In other words, Grimrock might have felt a bit less special and sold rather less well had there been other games approximately as good and in this style out already. I know I'm less interested in another Grimrock-type game, no matter who it's from, simply because this one is already so good. To put it simply, now that this has been accomplished (and I'm looking forward to add-ons/expansions), time for me to be impressed by another re-imagining of a great classic game style... As I said in the Avernum thread, Wasteland 2 needs to follow Grimrock's model and wow us with Wasteland 2013. The bar has been set...

So what you are saying is, you want to see a long series of remakes of classic games, rather than bring a segment of the industry around to making great games made using classic game design?

I'm sorry, but I disagree.

I like Grimrock because it represents the go-ahead for other companies to make great games much like it - which gives me more great games to play. Now that one company has done it, other companies will follow suit. And before long, maybe the industry will turn away from the great "dumbing down" of the video game market to achieve mass appeal, and turn back to making really interesting, challenging games.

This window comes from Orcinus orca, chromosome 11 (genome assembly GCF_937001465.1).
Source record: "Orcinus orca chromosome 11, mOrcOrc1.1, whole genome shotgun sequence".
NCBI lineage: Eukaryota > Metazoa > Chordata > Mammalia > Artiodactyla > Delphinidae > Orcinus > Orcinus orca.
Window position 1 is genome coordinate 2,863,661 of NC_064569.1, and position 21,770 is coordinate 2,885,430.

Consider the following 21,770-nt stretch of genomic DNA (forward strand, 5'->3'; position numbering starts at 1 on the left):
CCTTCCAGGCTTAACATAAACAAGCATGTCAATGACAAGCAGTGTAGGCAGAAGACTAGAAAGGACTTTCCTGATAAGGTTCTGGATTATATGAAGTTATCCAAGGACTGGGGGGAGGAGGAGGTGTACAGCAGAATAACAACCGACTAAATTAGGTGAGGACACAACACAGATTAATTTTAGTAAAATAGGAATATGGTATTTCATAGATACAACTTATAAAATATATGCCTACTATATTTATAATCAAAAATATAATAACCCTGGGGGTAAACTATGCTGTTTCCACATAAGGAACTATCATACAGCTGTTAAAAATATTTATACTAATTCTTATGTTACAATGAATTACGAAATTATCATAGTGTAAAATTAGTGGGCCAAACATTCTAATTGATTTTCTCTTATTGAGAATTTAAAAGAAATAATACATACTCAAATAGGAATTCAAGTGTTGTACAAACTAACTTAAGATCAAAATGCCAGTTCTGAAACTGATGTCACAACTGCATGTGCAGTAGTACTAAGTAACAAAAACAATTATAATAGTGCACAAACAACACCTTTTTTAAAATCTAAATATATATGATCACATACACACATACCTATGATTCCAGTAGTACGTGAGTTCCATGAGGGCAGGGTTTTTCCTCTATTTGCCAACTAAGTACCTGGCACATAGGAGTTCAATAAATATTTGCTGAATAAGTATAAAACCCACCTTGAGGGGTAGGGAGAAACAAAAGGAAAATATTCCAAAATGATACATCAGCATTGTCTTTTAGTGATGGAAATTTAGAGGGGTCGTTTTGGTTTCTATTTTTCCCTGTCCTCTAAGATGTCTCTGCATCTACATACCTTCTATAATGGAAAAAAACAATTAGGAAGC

David Jackson
http://www.starhelm.org

Bill Loguidice
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Would more be better? Maybe, maybe not...
Anderon wrote:

Overall, it certainly is a welcome blast to the past, and I can honestly say I would play more just like this one.

David Jackson

This is something that a few of us have hinted at in this thread, including me and something worth discussing a bit further... For all intents and purposes, Legend of Grimrock is Dungeon Master 2012. That's incredibly fresh right now because so many years have passed since the last good, similar dungeon crawler, least of all one this thoughtful and polished. With that said, part of what makes this game so special for us is that there have been so few examples of late that have gotten this right. More of this type of game, no matter how good, arguably would start to diminish the positive feelings with each new game released and we'd be in a similar situation as we were when this style of game took a commercial tumble.

In other words, Grimrock might have felt a bit less special and sold rather less well had there been other games approximately as good and in this style out already. I know I'm less interested in another Grimrock-type game, no matter who it's from, simply because this one is already so good. To put it simply, now that this has been accomplished (and I'm looking forward to add-ons/expansions), time for me to be impressed by another re-imagining of a great classic game style... As I said in the Avernum thread, Wasteland 2 needs to follow Grimrock's model and wow us with Wasteland 2013. The bar has been set...